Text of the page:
Reform of the country’s real estate appraisal system, as proposed in the third congressional tax package, would nearly double government revenues in five years, the Asian Development Bank (AfDB) said on Wednesday.
In a webinar for local treasurers, AfDB public finance economist Aekapol Chongvilaivan cited a 2019 study showing that the proposed appraisal reform law would increase the combined collections of municipal property taxes and by 25% in 2023, and would further increase additional tax revenues by the same amount. 90% by 2025.
He said estimates showed that with the implementation of valuation reforms, additional provincial property taxes would increase to 17.56 billion pesos in 2023, 23.23 billion pesos in 2024 and 30.63 billion pesos. pesos in 2025.
Additional collections of property taxes in cities would also reach 65.76 billion pesos in 2023, 87.01 billion pesos in 2024 and 114.73 billion pesos in 2025.
In contrast, the data showed that the proportion captured by local governments in property taxes even declined by more than 8% per year, even as strong economic growth boosted domestic property market prices by 15% per year. on average from 2009 to 2018, Chongvilaivan said.
He said LGUs could increase their collections even without increasing rates as long as the valuation of real estate was regularly updated and harmonized. Deputy Finance Secretary Antonette C. Tionko told the webinar that the Department of Finance (DOF) hoped the third tax reform package, which was already passed by the House of Representatives last year, could also soon hamper the Senate.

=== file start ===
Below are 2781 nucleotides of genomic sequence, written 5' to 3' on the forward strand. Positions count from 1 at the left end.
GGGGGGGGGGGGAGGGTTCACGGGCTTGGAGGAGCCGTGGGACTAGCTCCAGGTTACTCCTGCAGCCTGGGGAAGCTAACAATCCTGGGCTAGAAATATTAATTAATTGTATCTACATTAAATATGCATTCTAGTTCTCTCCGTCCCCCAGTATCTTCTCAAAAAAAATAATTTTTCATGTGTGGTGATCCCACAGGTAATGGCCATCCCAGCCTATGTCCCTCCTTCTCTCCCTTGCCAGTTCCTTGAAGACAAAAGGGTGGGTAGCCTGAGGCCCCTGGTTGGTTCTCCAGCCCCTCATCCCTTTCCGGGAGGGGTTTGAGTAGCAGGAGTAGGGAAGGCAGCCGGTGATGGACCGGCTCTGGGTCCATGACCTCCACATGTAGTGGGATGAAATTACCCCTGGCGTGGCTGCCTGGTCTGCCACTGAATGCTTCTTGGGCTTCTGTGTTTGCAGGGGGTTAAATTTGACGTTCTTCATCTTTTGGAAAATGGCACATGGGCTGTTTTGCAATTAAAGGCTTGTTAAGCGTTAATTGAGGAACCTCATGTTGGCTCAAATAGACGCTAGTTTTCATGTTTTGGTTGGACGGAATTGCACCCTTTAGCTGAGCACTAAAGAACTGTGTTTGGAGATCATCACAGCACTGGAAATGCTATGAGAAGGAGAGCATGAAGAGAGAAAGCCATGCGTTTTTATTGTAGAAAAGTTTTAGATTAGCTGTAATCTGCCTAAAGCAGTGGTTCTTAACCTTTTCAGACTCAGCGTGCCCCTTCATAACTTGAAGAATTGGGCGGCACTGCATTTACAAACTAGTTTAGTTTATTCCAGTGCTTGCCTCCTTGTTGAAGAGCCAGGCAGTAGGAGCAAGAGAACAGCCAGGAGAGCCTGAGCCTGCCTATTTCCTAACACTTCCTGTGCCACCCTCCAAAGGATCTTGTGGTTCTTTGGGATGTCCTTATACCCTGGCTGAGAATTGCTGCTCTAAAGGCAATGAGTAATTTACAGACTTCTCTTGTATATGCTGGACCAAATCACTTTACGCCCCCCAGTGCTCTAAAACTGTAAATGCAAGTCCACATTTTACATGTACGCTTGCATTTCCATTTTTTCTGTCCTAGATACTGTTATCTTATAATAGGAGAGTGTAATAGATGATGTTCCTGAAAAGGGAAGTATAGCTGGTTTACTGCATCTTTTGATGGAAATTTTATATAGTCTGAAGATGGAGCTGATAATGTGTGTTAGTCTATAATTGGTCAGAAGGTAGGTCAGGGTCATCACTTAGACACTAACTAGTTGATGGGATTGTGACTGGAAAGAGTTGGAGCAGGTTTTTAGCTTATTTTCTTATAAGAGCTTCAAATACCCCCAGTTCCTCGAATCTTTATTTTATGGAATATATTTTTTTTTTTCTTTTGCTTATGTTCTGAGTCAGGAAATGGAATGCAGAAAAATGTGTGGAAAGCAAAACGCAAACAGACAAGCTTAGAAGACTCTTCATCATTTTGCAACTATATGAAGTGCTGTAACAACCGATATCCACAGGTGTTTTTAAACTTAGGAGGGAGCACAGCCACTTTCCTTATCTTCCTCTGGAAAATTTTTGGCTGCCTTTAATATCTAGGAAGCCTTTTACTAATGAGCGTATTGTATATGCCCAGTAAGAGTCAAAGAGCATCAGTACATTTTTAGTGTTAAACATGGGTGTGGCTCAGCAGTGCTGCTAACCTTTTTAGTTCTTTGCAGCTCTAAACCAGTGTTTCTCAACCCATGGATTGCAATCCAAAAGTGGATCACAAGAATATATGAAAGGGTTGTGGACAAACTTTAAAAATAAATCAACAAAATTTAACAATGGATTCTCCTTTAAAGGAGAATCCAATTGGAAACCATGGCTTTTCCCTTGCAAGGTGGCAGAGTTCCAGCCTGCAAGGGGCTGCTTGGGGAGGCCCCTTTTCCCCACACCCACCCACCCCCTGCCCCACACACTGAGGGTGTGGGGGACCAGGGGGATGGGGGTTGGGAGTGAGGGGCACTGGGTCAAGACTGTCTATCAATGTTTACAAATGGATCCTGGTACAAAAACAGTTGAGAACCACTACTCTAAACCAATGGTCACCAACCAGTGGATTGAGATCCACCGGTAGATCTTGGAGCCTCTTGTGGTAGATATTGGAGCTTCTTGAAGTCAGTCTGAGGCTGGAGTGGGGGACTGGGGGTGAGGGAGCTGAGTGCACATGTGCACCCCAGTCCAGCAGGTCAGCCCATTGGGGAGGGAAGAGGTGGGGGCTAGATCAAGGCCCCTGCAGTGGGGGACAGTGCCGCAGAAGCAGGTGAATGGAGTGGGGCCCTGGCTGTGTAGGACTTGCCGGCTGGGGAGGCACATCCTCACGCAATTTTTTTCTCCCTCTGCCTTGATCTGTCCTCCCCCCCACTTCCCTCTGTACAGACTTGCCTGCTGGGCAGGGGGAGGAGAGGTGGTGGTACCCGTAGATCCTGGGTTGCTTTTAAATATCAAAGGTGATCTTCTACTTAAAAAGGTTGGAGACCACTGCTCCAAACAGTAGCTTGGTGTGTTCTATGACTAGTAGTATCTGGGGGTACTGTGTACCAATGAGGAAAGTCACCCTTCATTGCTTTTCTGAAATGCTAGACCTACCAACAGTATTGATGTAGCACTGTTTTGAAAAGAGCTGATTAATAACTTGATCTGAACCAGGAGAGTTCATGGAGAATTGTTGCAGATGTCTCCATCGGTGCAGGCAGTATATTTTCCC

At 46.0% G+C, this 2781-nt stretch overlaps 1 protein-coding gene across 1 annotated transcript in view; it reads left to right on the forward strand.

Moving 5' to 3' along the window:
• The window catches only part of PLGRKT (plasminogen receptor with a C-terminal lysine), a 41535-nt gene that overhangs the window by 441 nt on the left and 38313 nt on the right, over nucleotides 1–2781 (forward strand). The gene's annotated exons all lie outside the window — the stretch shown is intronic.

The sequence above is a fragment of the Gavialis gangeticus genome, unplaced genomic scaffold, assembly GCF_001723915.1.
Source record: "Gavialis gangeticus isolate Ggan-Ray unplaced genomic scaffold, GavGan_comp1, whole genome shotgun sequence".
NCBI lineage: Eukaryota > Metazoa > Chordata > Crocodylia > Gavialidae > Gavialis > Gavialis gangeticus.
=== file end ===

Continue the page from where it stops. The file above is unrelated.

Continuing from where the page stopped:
Chongvilaivan said the package would solve the relatively low property tax efficiency of many LGUs, which had forced them to raise tax rates to the maximum legal limits.
The reform bill would address the weak enforcement of property taxes such as the unused property tax; the lack of uniform property assessment; obsolete real estate values, which usually lead to political intervention in the valuation of the property; and the limited use of information technology in the assessment process.
Amid the pandemic-induced recession, Chongvilaivan said local property taxes would be hit in the short term, but collections would also rebound when the economy recovered.
Preliminary estimates from DOF’s Local Government Finance Bureau (BLGF) showed property tax collection this year could slow to 56.14 billion pesos, nearly half of the pre-pandemic target of 107.2 billion. of pesos.
For 2021, the BLGF has estimated that property taxes could even drop to 28.24 billion pesos.
Of all the LMU’s sources of revenue, BLGF reduced the 2020 target to 193.04 billion pesos from 307.1 billion pesos previously, while the 2021 catch was only expected to reach 102.01 billion pesos.
The AfDB has already helped the Philippines by providing a loan of $ 300 million under the local governance reform program in 2018-2019. Another policy-based loan of $ 400 million is in the works to fund reform initiatives this year and next.
Last June, the AfDB also gave the go-ahead for a $ 26.5 million project loan to the Philippines for LGUs to digitally assess property taxes.
Subscribe to INQUIRER PLUS to access The Philippine Daily Inquirer and over 70 titles, share up to 5 gadgets, listen to the news, download from 4 a.m. and share articles on social media. Call 896 6000.
For comments, complaints or inquiries, contact us.